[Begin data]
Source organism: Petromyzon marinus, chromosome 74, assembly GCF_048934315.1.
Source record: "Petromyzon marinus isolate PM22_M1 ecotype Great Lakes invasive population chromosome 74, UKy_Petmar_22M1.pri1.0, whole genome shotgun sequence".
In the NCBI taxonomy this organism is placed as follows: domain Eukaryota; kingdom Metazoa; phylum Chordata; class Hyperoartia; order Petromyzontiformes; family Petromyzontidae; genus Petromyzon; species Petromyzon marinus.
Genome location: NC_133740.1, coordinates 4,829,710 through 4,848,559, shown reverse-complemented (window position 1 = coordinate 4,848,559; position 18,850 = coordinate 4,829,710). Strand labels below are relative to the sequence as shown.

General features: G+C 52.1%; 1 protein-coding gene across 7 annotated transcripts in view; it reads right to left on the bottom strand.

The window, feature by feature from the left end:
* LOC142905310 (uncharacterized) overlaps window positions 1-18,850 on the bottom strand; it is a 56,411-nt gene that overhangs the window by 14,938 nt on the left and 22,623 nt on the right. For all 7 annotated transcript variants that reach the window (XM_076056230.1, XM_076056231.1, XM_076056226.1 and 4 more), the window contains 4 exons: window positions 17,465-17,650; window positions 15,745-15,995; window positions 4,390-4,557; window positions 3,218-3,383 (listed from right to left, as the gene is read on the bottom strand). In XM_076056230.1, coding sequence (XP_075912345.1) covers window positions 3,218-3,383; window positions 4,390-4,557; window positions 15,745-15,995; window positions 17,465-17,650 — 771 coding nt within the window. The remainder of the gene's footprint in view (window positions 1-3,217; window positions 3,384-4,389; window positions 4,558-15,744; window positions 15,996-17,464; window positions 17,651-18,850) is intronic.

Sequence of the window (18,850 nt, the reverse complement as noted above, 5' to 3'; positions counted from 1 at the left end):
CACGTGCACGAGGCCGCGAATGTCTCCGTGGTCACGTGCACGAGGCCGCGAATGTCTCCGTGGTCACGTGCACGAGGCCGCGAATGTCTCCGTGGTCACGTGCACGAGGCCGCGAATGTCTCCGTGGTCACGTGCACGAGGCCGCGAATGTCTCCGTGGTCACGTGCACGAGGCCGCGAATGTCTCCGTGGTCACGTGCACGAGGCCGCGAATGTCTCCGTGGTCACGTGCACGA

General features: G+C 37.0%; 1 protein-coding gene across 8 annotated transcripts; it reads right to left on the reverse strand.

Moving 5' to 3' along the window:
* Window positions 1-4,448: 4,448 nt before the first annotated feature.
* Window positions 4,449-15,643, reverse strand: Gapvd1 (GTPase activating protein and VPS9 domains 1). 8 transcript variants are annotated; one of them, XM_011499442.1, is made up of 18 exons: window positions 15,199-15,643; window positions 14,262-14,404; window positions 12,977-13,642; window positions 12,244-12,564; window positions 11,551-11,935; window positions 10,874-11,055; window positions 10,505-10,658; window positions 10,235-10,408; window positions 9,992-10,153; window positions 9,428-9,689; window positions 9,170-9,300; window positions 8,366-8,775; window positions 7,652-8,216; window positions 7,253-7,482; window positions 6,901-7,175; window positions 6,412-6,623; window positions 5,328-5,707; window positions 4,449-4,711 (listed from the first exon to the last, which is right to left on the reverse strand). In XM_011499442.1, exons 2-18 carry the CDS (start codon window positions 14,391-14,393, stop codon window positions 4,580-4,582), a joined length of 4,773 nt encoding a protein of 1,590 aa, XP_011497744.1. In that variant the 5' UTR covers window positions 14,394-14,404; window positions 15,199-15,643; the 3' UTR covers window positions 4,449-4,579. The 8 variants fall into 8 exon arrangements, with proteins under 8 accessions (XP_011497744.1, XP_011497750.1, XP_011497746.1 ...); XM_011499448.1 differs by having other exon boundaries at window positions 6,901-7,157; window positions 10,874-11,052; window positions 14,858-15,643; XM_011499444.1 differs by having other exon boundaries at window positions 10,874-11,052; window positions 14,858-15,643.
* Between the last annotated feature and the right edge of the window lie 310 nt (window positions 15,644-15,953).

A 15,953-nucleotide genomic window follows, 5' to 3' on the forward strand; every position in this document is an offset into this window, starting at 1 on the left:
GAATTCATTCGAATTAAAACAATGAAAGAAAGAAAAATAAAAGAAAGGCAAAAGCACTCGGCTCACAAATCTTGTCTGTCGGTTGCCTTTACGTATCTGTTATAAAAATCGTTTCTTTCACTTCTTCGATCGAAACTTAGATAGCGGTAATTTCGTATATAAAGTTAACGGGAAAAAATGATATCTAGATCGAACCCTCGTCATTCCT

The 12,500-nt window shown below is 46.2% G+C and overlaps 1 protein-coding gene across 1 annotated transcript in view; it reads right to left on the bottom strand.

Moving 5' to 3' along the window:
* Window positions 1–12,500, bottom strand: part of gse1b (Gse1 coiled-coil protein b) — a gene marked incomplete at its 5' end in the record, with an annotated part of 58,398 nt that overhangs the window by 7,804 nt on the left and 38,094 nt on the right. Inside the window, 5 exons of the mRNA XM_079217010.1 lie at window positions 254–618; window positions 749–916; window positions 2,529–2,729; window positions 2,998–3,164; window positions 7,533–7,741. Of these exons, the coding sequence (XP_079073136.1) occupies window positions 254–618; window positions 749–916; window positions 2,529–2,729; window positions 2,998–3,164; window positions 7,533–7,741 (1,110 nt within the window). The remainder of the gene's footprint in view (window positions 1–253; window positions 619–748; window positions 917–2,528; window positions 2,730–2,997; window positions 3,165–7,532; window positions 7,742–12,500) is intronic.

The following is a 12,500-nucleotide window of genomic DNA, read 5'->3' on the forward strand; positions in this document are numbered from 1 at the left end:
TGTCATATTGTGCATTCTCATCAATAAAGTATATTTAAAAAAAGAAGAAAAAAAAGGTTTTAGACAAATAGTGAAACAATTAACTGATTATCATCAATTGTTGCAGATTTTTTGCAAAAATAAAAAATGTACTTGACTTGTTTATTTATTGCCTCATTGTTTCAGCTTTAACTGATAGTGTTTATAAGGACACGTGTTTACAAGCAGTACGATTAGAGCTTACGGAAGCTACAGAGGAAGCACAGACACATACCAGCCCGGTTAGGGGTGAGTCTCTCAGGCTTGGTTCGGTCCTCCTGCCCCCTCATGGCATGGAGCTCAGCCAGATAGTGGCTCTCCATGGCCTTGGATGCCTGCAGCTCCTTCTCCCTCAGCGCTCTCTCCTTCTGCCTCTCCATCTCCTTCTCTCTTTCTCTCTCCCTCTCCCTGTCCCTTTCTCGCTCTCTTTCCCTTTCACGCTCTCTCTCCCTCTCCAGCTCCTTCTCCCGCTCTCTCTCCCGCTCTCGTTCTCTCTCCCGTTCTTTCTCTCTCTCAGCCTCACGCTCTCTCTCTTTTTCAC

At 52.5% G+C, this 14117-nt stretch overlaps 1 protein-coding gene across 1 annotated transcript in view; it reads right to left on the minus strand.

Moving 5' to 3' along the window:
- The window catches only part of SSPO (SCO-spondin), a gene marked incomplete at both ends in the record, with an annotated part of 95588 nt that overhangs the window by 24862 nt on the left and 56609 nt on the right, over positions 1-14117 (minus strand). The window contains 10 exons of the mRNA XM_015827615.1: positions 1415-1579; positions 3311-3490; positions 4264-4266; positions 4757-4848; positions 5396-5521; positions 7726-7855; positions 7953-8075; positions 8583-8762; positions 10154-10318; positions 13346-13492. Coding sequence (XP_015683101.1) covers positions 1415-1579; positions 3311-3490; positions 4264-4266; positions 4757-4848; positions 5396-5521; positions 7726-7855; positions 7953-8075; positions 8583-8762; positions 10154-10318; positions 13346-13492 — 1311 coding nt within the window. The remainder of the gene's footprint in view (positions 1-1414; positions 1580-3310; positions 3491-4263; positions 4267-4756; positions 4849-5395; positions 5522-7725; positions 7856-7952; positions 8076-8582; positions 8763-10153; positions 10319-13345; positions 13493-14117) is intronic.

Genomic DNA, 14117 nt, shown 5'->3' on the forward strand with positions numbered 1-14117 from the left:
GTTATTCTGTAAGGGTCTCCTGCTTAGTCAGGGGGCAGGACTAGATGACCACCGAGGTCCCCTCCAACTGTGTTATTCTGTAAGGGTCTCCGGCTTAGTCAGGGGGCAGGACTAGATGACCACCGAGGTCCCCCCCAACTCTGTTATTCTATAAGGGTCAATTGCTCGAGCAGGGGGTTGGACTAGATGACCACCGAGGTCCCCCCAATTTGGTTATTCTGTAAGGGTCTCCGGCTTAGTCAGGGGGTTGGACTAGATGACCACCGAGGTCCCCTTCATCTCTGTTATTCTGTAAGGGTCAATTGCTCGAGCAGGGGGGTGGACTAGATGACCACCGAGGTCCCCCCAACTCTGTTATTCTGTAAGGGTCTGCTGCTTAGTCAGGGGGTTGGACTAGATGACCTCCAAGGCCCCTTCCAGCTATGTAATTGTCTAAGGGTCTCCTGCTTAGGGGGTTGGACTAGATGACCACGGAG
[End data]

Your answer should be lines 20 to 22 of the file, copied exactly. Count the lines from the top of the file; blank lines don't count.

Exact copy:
The following is a 12,500-nucleotide window of genomic DNA, read 5'->3' on the forward strand; positions in this document are numbered from 1 at the left end:
TGTCATATTGTGCATTCTCATCAATAAAGTATATTTAAAAAAAGAAGAAAAAAAAGGTTTTAGACAAATAGTGAAACAATTAACTGATTATCATCAATTGTTGCAGATTTTTTGCAAAAATAAAAAATGTACTTGACTTGTTTATTTATTGCCTCATTGTTTCAGCTTTAACTGATAGTGTTTATAAGGACACGTGTTTACAAGCAGTACGATTAGAGCTTACGGAAGCTACAGAGGAAGCACAGACACATACCAGCCCGGTTAGGGGTGAGTCTCTCAGGCTTGGTTCGGTCCTCCTGCCCCCTCATGGCATGGAGCTCAGCCAGATAGTGGCTCTCCATGGCCTTGGATGCCTGCAGCTCCTTCTCCCTCAGCGCTCTCTCCTTCTGCCTCTCCATCTCCTTCTCTCTTTCTCTCTCCCTCTCCCTGTCCCTTTCTCGCTCTCTTTCCCTTTCACGCTCTCTCTCCCTCTCCAGCTCCTTCTCCCGCTCTCTCTCCCGCTCTCGTTCTCTCTCCCGTTCTTTCTCTCTCTCAGCCTCACGCTCTCTCTCTTTTTCAC

At 52.5% G+C, this 14117-nt stretch overlaps 1 protein-coding gene across 1 annotated transcript in view; it reads right to left on the minus strand.